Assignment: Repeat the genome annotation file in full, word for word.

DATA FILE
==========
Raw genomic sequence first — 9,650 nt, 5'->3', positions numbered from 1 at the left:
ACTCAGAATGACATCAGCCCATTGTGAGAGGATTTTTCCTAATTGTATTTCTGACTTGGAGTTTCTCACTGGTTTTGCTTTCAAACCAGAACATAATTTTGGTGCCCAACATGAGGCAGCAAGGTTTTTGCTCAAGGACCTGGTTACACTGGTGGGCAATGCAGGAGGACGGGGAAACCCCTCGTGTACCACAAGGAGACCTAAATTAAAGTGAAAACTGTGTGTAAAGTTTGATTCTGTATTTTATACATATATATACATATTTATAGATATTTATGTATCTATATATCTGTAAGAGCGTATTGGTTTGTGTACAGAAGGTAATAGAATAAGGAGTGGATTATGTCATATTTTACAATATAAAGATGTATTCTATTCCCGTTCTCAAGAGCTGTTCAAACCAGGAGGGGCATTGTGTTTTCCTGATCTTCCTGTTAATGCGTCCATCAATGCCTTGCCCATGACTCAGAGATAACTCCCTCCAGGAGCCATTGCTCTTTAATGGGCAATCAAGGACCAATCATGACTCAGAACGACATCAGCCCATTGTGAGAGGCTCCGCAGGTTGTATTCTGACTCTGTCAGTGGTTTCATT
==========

Raw genomic sequence first — 9,650 nt, 5'->3', positions numbered from 1 at the left:
ACTCAGAATGACATCAGCCCATTGTGAGAGGATTTTTCCTAATTGTATTTCTGACTTGGAGTTTCTCACTGGTTTTGCTTTCAAACCAGAACATAATTTTGGTGCCCAACATGAGGCAGCAAGGTTTTTGCTCAAGGACCTGGTTACACTGGTGGGCAATGCAGGAGGACGGGGAAACCCCTCGTGTACCACAAGGAGACCTAAATTAAAGTGAAAACTGTGTGTAAAGTTTGATTCTGTATTTTATACATATATATACATATTTATAGATATTTATGTATCTATATATCTGTAAGAGCGTATTGGTTTGTGTACAGAAGGTAATAGAATAAGGAGTGGATTATGTCATATTTTACAATATAAAGATGTATTCTATTCCCGTTCTCAAGAGCTGTTCAAACCAGGAGGGGCATTGTGTTTTCCTGATCTTCCTGTTAATGCGTCCATCAATGCCTTGCCCATGACTCAGAGATAACTCCCTCCAGGAGCCATTGCTCTTTAATGGGCAATCAAGGACCAATCATGACTCAGAACGACATCAGCCCATTGTGAGAGGCTCCGCAGGTTGTATTCTGACTCTGTCAGTGGTTTCATT